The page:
Someone asked me the other day, what has been the best aspect of my round-the-world travels? Was it the activities I’ve done, the people I’ve met, or the feeling of freedom and adventure? I had to stop and think. Of course all of these have been important elements in creating what has been an incredible trip. But if I had to choose one of these to show the importance of solo travel, what would I pick?

Amazing activities around the world

As well as doing yoga in beautiful yoga studios around the world, including taking a Thai yoga massage workshop in Bali and unexpectedly enjoying Bikram hot yoga in Sydney, I did so much over the 10 months I travelled solo around the world.

In India, I cycled round ancient temples in Hampi and got closer to the stillness of mind needed to meditate in Goa.

I learned to scuba dive, qualifying as an Open Water diver in Malaysia, which later allowed me to explore the colourful depths of Australia’s Great Barrier Reef. In Borneo, I watched orangutans eat their breakfast and spotted nocturnal creatures on a nighttime jungle trek.

In Bali, I cycled through rice paddies and climbed a volcano at sunrise. In New Zealand, I went white-water rafting and hiked over the active volcanic terrain of the 12 mile (19 km) Tongariro Alpine Crossing.

In Chile, I visited a famous winery, went star-gazing and tried sand-boarding. In Brazil, I went hang-gliding over Rio de Janeiro.

In Argentina, I learned to tango in Buenos Aires, and got drenched in a small boat under the thundering waters of one of the modern natural wonders of the world, the Iguazu Falls.

So many memories I will treasure for the rest of my life, particularly when I’m back working in an office every day.

Meeting incredible people from different countries

As for the people I’ve met, I won’t name them all here, but I have been lucky enough to meet wonderful people at every stage of my trip.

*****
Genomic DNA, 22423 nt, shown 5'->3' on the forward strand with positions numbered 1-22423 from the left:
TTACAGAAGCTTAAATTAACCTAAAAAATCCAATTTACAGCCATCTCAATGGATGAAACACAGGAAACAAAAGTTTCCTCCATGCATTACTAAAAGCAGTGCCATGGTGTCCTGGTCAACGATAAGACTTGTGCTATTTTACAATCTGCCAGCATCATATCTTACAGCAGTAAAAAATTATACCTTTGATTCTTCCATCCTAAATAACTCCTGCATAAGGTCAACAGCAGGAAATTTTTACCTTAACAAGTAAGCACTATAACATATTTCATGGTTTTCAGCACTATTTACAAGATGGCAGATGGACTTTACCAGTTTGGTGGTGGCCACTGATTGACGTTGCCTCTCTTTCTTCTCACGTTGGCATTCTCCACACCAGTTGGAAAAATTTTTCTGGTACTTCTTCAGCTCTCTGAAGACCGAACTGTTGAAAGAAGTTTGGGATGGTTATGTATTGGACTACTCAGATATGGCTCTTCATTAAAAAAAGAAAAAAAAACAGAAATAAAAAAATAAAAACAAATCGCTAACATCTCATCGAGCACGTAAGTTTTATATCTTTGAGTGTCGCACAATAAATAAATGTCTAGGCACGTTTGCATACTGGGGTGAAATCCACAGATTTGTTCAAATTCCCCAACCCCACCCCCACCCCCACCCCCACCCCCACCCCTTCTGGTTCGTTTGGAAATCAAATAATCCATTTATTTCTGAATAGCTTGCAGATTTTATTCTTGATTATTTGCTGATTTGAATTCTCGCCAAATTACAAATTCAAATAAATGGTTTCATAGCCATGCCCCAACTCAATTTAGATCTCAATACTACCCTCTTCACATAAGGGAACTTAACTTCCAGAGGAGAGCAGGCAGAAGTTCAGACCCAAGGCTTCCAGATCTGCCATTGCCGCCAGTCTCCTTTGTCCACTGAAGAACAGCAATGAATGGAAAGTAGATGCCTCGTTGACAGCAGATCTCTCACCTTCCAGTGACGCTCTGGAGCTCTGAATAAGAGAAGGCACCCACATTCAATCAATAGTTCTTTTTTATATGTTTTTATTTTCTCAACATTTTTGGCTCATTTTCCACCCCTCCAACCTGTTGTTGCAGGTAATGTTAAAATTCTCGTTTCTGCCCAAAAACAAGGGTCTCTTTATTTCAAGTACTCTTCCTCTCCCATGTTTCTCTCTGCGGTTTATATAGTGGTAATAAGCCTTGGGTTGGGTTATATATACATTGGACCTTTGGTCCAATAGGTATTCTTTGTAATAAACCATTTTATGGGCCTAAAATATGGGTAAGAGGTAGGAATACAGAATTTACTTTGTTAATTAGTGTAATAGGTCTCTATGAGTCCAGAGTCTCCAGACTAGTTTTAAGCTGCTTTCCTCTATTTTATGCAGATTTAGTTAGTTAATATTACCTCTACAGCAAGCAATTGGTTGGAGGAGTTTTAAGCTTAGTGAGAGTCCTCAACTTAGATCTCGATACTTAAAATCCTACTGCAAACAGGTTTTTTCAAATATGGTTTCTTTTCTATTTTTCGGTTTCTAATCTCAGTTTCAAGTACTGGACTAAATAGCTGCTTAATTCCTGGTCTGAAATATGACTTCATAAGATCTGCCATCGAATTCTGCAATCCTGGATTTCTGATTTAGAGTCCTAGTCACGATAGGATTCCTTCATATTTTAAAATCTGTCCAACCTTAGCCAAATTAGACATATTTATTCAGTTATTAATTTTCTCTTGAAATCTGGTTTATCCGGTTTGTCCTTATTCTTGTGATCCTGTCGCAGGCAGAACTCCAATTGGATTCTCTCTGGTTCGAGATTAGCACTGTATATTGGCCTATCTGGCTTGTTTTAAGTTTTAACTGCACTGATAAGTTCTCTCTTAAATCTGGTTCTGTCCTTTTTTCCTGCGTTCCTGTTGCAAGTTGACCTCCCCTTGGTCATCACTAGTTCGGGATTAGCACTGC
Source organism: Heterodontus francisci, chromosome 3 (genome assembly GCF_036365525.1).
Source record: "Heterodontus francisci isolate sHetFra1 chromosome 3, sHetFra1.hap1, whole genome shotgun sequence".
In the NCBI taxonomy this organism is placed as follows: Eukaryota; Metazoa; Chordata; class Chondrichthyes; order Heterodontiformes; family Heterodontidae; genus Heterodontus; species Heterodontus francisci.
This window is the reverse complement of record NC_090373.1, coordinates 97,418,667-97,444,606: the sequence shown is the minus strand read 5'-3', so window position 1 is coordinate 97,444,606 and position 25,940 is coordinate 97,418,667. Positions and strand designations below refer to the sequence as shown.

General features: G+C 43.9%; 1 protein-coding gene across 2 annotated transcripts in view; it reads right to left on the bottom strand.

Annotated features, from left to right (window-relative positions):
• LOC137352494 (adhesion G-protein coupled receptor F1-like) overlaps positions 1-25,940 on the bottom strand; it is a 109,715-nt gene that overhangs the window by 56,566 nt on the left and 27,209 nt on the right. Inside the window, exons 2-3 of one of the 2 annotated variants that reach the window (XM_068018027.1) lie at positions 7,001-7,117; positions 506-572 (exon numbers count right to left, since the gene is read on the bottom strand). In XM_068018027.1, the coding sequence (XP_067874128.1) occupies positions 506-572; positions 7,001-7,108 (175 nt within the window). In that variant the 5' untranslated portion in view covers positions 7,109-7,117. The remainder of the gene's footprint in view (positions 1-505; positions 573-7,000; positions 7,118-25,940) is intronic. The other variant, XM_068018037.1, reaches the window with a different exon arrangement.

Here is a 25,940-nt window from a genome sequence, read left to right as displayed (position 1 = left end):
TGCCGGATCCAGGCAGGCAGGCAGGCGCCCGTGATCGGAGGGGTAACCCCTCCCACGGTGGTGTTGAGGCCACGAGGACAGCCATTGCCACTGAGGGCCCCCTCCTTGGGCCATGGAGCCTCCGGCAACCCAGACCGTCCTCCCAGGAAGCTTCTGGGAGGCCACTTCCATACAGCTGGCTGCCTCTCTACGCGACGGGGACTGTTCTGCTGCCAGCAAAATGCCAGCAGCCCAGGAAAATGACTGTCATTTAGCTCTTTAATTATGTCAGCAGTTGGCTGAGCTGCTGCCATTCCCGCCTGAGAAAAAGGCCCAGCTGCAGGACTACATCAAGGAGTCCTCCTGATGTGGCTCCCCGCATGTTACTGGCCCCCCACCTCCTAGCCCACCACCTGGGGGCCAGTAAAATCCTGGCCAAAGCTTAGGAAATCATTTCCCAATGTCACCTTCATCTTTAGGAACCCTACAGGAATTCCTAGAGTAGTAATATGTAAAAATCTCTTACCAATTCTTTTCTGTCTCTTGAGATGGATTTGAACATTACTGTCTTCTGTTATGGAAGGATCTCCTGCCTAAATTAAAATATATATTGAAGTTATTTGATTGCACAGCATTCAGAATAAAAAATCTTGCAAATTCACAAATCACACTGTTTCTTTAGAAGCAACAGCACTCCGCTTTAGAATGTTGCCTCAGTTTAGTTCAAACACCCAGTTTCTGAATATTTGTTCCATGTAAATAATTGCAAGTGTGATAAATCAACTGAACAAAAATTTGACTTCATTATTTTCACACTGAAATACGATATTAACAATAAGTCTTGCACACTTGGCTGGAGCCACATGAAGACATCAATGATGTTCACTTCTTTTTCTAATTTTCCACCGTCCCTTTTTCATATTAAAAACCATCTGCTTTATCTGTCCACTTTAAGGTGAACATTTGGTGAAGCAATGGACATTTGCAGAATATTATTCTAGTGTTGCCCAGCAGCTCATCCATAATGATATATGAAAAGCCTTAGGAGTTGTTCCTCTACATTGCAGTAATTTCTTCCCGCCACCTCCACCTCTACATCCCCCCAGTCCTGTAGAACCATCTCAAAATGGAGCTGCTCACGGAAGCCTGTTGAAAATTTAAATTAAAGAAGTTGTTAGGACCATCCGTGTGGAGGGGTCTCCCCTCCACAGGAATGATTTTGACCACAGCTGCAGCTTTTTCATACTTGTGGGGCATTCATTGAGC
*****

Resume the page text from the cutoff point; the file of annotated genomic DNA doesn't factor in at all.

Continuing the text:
Several are now friends who I stayed in regular contact with, as we shared our slightly offbeat travelling lives. Some new friends I met up with later on in a different country, which makes the world feel like a very small place indeed. Sometimes there were friends from back home who I was delighted to see again on the other side of the world. All have played an important part, as our paths crossed on our respective journeys, and I’m over the moon to have shared it with them.

When you embark on a trip like this by yourself, you find yourself drawn to other people, and often they are in a similar situation themselves. We help each other, learn from each other, share travelling tips and tales and, sometimes, become travel partners for a while. It’s a joy to be able to share your newfound experiences as you explore unfamiliar places together.

Freedom and adventure like never before

The sense of freedom and adventure is a huge one for me. An escape from routine of the 9 to 5 (and beyond) job, and to get a different perspective on life from the consumerist, celebrity-obsessed culture we’re used to in the UK. And also, of course, to appreciate how good we have it back home.

Personally, I find travelling an energising and nourishing experience which inspires me like nothing else. It breaks open your expectations of yourself and of your life, as you explore the wonders of the world in all her beauty. To have this freedom is an absolute joy and a privilege. Taking yourself out of your comfort zone, without anything to really define you, can be unexpectedly satisfying for the soul in ways you can’t anticipate.

Conclusion on the best thing about solo travel

On reflection, the one thing that has really made my trip special and memorable are the connections I’ve made with people. People from all over the world, some travellers, some local, have all made my journey extra fun and insightful. And for me this is what it’s all about.

Whatever you are doing, the people you spend time with elevates an experience in so many ways. You can forge bonds quickly when you’re travelling; you support and encourage each other – a loving friendship can be created, even if you only spend a couple of days in each other’s company.

And then to come home. Going on the trip is special and coming home is something else, too. There is something both faintly unnerving and comfortingly reassuring about how easy it is to be reacquainted with life back home after such a long time away.

Wherever I continue my travels, I know that this love and this happiness from my home life will still be in my heart, wherever I am. Just as, wherever I end up, the spirit of freedom and adventure will be there, even once I return to the 9 to 5 daily routine. Whether travelling or at home, it’s the people that really matter.

Next up, discover more about the surprising benefits of travelling.